ATHENS DAY 6
Estimate 4 minutes reading
The photography team went in the early morning to search for Athens for the perfect story in a photo. That left us at home to work out the postings for the last few days, and to anticipate the arrival of Ziad and Hussein.
Ziad Al Abdullah, or Ali for short, is a professional Oud player and music educator from Syria. Today would be the first time that we would hear him play. He set down to work with Damien and the Noteflight program. It was his first time hearing the song “Amali.” He seemed to understand the song as soon as hearing it. You would play the melody, and he would follow the notes instantaneously with complete accuracy, and whats more, he knew the names of the notes he was playing by ear, a skill that’s known as “perfect pitch.” We went over the song time and again, and soon we were all comfortable with his accompaniment. We moved on to other songs.
More musical friends came over to play. Shayan T, a guitarist from Iran, had a different artistic perspective than the other musicians we had encountered. To be a player of metal or rock music in Iran is almost like being an activist. In Iran music is heavily censored, and “alternative” music, such as heavy metal, is a crime. Expression there has become very politicised. Art and music in Iran are only accepted if they are for the government benefit. If they are seen having a message or viewpoint within that expression that is a “threat” to government control, they are subject to censorship. Shayan told us that once he was out in the street with a friend when they were assaulted by a policeman, who arrested his friend on the spot for having a Heavy metal band t‑shirt. The policeman called him a “Satanist” and said that he “drinks blood.” He spent several days in jail because of that. Other people have died because of their musical perspectives. It’s almost as if they would rather hang people than keep them in prison, perhaps to save space. If you cannot serve the government, you are trapped, yet at the same time, you don’t belong. Rock, metal, and punk music in Iran have become a symbol of emancipation. What you want from music becomes what you want to be.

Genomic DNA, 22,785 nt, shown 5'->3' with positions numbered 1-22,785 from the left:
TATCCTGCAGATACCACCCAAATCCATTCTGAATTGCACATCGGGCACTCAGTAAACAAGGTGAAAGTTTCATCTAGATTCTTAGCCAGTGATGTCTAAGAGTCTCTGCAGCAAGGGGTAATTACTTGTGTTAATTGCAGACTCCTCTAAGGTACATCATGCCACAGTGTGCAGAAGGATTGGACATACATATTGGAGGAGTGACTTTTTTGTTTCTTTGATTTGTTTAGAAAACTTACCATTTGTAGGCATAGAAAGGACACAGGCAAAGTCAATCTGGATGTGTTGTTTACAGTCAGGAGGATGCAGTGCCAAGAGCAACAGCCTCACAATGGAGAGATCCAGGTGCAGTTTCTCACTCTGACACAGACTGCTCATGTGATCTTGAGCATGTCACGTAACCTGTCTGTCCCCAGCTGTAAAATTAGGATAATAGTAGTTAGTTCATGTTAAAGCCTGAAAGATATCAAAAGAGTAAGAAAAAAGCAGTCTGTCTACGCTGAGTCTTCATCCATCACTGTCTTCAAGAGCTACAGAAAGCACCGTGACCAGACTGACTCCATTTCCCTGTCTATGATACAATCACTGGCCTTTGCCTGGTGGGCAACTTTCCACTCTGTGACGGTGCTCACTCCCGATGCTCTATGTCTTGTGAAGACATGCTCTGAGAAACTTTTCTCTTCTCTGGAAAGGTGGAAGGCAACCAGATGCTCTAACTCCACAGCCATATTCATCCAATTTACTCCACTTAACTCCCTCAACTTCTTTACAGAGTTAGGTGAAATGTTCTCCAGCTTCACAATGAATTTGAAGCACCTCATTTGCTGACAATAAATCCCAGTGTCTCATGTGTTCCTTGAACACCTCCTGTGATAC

We moved out into the night and played all along the way. We played in the metro, we played as we walked. We stopped to give a special performance to the delightful young daughter of a fruit vendor.
People stopped to dance with us. We arrived at “La Plataforma.” La Plataforma is an independent music studio and community space where they have regular jam sessions. Jam sessions are a great way to connect with musicians and to develop new creative movement in an open setting. We played a wide variety of song, classical Arabic, Russian folk songs, punk rock music, and our own musical concoctions. We spoke of new directions, and places we had been, and most of all we got to know each other.